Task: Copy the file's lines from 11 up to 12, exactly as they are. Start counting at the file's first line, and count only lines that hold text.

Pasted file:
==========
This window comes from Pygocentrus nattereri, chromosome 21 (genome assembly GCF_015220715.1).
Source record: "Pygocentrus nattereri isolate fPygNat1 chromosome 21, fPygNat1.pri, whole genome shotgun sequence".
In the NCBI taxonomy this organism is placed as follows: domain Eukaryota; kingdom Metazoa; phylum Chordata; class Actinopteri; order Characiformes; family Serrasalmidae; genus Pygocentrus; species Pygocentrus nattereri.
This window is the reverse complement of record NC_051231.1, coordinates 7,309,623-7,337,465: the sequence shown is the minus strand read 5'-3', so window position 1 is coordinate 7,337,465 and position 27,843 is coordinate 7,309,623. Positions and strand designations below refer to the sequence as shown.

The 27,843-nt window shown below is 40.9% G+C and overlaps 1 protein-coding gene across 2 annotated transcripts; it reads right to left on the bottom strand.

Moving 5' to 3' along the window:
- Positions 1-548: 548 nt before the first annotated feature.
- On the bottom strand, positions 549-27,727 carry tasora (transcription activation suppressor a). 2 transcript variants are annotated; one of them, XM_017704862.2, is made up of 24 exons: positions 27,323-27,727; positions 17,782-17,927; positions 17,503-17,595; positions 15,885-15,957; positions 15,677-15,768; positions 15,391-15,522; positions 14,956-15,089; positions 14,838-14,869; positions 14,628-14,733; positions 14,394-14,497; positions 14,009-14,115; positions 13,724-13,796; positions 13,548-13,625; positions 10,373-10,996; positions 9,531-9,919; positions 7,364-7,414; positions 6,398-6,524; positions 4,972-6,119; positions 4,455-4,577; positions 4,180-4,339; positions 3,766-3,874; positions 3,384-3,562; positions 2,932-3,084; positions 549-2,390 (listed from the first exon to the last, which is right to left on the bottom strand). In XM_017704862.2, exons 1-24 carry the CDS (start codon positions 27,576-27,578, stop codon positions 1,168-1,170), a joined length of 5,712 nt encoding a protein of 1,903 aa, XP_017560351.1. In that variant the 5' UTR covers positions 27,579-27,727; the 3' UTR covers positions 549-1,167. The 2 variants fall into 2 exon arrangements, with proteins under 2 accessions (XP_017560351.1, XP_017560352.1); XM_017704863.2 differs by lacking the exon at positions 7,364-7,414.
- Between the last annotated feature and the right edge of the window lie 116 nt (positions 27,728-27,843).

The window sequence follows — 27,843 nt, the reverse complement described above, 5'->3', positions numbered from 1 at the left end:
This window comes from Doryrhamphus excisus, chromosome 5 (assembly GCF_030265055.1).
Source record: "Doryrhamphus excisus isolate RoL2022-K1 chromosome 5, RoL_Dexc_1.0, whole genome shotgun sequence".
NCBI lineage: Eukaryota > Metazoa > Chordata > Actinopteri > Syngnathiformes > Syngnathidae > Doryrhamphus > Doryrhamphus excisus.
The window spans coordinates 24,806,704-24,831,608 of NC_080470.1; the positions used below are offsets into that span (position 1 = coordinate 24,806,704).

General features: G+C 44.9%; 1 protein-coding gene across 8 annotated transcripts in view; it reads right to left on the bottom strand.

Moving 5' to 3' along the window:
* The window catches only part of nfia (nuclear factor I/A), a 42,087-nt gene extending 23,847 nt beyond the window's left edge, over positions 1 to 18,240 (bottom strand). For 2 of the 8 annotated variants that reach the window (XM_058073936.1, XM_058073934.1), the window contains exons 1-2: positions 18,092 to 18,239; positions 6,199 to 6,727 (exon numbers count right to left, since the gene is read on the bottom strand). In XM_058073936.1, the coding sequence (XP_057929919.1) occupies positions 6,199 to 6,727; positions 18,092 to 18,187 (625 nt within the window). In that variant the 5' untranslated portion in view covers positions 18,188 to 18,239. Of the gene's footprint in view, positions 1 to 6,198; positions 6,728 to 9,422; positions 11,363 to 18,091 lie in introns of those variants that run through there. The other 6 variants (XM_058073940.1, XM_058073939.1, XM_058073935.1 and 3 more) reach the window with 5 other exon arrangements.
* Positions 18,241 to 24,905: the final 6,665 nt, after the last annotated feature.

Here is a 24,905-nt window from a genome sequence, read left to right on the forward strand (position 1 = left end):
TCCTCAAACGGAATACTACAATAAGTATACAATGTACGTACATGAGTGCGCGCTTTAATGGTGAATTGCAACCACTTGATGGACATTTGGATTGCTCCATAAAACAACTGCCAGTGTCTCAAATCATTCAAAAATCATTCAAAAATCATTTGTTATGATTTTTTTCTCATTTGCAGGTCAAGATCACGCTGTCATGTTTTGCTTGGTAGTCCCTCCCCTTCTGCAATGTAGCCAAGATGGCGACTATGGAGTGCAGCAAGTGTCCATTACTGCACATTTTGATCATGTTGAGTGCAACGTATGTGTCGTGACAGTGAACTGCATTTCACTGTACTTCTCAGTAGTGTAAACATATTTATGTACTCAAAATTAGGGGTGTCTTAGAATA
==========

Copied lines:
This window comes from Doryrhamphus excisus, chromosome 5 (assembly GCF_030265055.1).
Source record: "Doryrhamphus excisus isolate RoL2022-K1 chromosome 5, RoL_Dexc_1.0, whole genome shotgun sequence".